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Recent Examples on the Web: Noun The Conestoga Wagon Company has also expanded its offerings to include shower houses and luxury tents complete with claw-foot tubs and full wooden vanities. Jessica Poitevien, Travel + Leisure, "Travel Across 25 U.S. States and Stay in a Modern-day Oregon Trail-style Covered Wagon," 26 Mar. 2021 The problem is that Democrats had to scrap and claw to get these checks out, and also had to lower the threshold of eligibility to get all 50 Senate Democrats on board. Jacob Siegal, BGR, "Is another check coming after your $1,400 stimulus check? Here’s what you need to know," 18 Mar. 2021 San Antonio doesn’t have Donald Trump to push around — and claw — anymore. Randy Diamond, San Antonio Express-News, "A battered Trump takes refuge in San Antonio wax museum's storage, awaiting return to the limelight," 17 Mar. 2021 Canine carers offer claw-trims and let beloved pets frolic outdoors. The Economist, "In Mexico, nurseries are shut but doggy day care is open," 13 Mar. 2021 But this Dineobellator wasn’t so fortunate with an injury to its hand claw. Brian Handwerk, Smithsonian Magazine, "New Feathered Carnivorous Dinosaur Found in New Mexico," 26 Mar. 2020 At just under 11 square feet, the bathroom was far too small for anything but a simple shower, and claw-foot tubs are not common in the Scandinavian country. New York Times, "Extreme D.I.Y. for Home Decor," 26 Feb. 2021 There’s an edge of savagery in the illustrations that evokes the redness of tooth and claw. Meghan Cox Gurdon, WSJ, "Children’s Books: One Famous Fox," 18 Dec. 2020 The ensuing altercation caused Plath to report in her journal that the fight left her with a strained thumb and Hughes with claw marks on his cheeks. Washington Post, "Heather Clark’s ‘Red Comet’ is an exhaustively researched, often brilliant biography of Sylvia Plath," 28 Oct. 2020 Recent Examples on the Web: Verb The Mavs are still trying to claw their way out of the play-in round. Kevin Sherrington, Dallas News, "Mavs failed to make splash at the trade deadline, but still found a way to get what they needed," 25 Mar. 2021 American political leaders have learned a few things in the last 12 years, since the nation last tried to claw its way out of an economic hole. Neil Irwin, New York Times, "Move Over, Nerds. It’s the Politicians’ Economy Now.," 9 Mar. 2021 Despite trailing by double digits at halftime, Auburn battled for much of the second half and tried to claw its way back into the game. Tom Green | Tgreen@al.com, al, "Auburn commits season-high 23 turnovers, suffers season sweep at hands of rival Alabama," 3 Mar. 2021 The state has to distribute 65% of federal rental funds by Sept. 30 or the federal government can claw it back. Nushrat Rahman, Detroit Free Press, "Kresge, credit union offer rent assistance as Detroit nonprofit waits for federal aid," 3 Mar. 2021 This will warn you that if you are evicted the landlord gets to claw that discount back from you. The Salt Lake Tribune, "If you’re a renter in Utah, here are the land mines you need to look out for in the lease agreement," 3 Mar. 2021 Despite a Sabonis banked-in deep shot with 25 seconds to go to close within one possession, the Pacers couldn’t muster enough luck to claw themselves back out a final time, ending on the wrong end of a 17-9 scoring burst from the Knicks to close. Nathan Brown, The Indianapolis Star, "Pacers drop another close game late to Knicks, 110-107," 28 Feb. 2021 The Broadway star Madeline Ashton (Meryl Streep) and her best frenemy, the best-selling author Helen Sharp (Goldie Hawn), claw their way toward the next implant or brow lift. Alison Willmore, Vulture, "The 101 Greatest Endings in Movies History," 22 Feb. 2021 Texas wasted no time jumping out to an early 22–11 lead before only allowing the Mountaineers to claw within a possession three times in the first half. Stephen Wagner, Dallas News, "No. 12 Texas falls to No. 13 West Virginia in pivotal Big 12 contest," 20 Feb. 2021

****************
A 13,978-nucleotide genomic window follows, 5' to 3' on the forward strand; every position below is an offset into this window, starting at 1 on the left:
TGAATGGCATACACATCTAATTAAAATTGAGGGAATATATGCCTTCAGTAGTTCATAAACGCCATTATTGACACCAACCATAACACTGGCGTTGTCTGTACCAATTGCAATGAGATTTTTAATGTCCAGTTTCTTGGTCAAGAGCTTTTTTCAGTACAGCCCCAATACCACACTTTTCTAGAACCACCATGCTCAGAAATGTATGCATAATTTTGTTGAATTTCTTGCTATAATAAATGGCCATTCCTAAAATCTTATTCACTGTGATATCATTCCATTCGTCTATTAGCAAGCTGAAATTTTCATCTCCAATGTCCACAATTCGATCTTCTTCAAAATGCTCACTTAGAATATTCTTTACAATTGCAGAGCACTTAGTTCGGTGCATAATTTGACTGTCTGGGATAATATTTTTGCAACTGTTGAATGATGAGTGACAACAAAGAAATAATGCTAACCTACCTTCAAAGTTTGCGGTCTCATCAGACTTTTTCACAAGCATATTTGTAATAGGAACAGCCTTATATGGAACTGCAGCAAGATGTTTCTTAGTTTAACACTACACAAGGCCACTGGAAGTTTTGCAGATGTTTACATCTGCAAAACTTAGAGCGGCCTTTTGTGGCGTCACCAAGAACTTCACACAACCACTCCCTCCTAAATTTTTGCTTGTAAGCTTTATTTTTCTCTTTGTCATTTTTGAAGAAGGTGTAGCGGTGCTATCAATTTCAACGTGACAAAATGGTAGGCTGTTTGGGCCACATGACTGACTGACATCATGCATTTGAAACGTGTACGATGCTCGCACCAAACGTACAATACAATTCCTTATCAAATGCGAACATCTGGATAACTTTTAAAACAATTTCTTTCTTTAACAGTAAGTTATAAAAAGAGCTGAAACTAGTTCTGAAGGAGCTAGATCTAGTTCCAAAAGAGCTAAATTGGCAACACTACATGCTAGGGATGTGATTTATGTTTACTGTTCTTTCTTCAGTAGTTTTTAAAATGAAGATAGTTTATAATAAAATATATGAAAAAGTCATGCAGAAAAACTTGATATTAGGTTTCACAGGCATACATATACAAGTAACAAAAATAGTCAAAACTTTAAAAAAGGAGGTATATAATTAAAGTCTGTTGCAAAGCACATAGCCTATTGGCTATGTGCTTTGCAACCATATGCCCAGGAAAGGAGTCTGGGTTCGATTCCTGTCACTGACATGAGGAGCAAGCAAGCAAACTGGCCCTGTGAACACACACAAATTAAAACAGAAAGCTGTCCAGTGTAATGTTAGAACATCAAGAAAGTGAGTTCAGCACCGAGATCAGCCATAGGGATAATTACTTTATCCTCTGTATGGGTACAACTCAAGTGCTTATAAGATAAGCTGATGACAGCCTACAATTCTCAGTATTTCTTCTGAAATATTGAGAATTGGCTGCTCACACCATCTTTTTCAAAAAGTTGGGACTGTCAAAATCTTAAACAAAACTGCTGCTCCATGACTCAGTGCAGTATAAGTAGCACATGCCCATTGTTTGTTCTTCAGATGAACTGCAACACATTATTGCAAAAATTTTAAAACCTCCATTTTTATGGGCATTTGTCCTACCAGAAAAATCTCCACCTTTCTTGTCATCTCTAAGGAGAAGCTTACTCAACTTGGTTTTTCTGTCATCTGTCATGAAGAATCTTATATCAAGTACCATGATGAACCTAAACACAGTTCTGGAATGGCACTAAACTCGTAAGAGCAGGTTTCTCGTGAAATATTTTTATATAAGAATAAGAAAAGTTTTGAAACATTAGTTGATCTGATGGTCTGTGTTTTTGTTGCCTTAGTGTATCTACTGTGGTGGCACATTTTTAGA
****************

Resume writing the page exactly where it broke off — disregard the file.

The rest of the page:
These example sentences are selected automatically from various online news sources to reflect current usage of the word 'claw.' Views expressed in the examples do not represent the opinion of Merriam-Webster or its editors. Send us feedback.